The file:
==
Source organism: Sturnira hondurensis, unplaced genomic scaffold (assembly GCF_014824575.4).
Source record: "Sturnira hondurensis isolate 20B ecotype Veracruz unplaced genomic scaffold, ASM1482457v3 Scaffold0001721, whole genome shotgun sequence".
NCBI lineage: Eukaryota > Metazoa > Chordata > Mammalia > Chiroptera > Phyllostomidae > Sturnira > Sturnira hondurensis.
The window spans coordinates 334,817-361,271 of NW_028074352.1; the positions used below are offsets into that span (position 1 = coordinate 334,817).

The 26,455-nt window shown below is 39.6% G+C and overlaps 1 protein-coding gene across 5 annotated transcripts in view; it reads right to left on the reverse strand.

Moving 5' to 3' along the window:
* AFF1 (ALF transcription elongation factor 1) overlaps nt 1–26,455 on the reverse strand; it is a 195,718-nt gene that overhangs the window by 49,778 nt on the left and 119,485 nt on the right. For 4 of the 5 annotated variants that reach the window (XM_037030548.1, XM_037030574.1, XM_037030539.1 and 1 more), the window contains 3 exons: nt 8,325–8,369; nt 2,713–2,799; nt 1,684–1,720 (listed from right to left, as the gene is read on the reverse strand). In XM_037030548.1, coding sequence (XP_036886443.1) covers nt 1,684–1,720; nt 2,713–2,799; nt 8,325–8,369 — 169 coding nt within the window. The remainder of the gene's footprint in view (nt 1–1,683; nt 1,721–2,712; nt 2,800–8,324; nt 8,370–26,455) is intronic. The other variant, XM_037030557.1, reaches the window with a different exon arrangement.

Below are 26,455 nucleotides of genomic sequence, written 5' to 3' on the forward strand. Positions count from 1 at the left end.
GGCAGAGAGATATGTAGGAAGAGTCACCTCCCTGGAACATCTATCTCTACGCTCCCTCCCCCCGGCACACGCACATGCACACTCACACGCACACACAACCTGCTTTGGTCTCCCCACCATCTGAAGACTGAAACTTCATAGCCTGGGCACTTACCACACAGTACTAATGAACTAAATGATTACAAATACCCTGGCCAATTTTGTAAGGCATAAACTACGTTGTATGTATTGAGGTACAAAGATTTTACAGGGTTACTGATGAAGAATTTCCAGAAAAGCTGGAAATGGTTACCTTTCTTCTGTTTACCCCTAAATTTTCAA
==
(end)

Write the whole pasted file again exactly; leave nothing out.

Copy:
Source organism: Sturnira hondurensis, unplaced genomic scaffold (assembly GCF_014824575.4).
Source record: "Sturnira hondurensis isolate 20B ecotype Veracruz unplaced genomic scaffold, ASM1482457v3 Scaffold0001721, whole genome shotgun sequence".
NCBI lineage: Eukaryota > Metazoa > Chordata > Mammalia > Chiroptera > Phyllostomidae > Sturnira > Sturnira hondurensis.
The window spans coordinates 334,817-361,271 of NW_028074352.1; the positions used below are offsets into that span (position 1 = coordinate 334,817).

The 26,455-nt window shown below is 39.6% G+C and overlaps 1 protein-coding gene across 5 annotated transcripts in view; it reads right to left on the reverse strand.

Moving 5' to 3' along the window:
* AFF1 (ALF transcription elongation factor 1) overlaps nt 1–26,455 on the reverse strand; it is a 195,718-nt gene that overhangs the window by 49,778 nt on the left and 119,485 nt on the right. For 4 of the 5 annotated variants that reach the window (XM_037030548.1, XM_037030574.1, XM_037030539.1 and 1 more), the window contains 3 exons: nt 8,325–8,369; nt 2,713–2,799; nt 1,684–1,720 (listed from right to left, as the gene is read on the reverse strand). In XM_037030548.1, coding sequence (XP_036886443.1) covers nt 1,684–1,720; nt 2,713–2,799; nt 8,325–8,369 — 169 coding nt within the window. The remainder of the gene's footprint in view (nt 1–1,683; nt 1,721–2,712; nt 2,800–8,324; nt 8,370–26,455) is intronic. The other variant, XM_037030557.1, reaches the window with a different exon arrangement.

Below are 26,455 nucleotides of genomic sequence, written 5' to 3' on the forward strand. Positions count from 1 at the left end.
GGCAGAGAGATATGTAGGAAGAGTCACCTCCCTGGAACATCTATCTCTACGCTCCCTCCCCCCGGCACACGCACATGCACACTCACACGCACACACAACCTGCTTTGGTCTCCCCACCATCTGAAGACTGAAACTTCATAGCCTGGGCACTTACCACACAGTACTAATGAACTAAATGATTACAAATACCCTGGCCAATTTTGTAAGGCATAAACTACGTTGTATGTATTGAGGTACAAAGATTTTACAGGGTTACTGATGAAGAATTTCCAGAAAAGCTGGAAATGGTTACCTTTCTTCTGTTTACCCCTAAATTTTCAA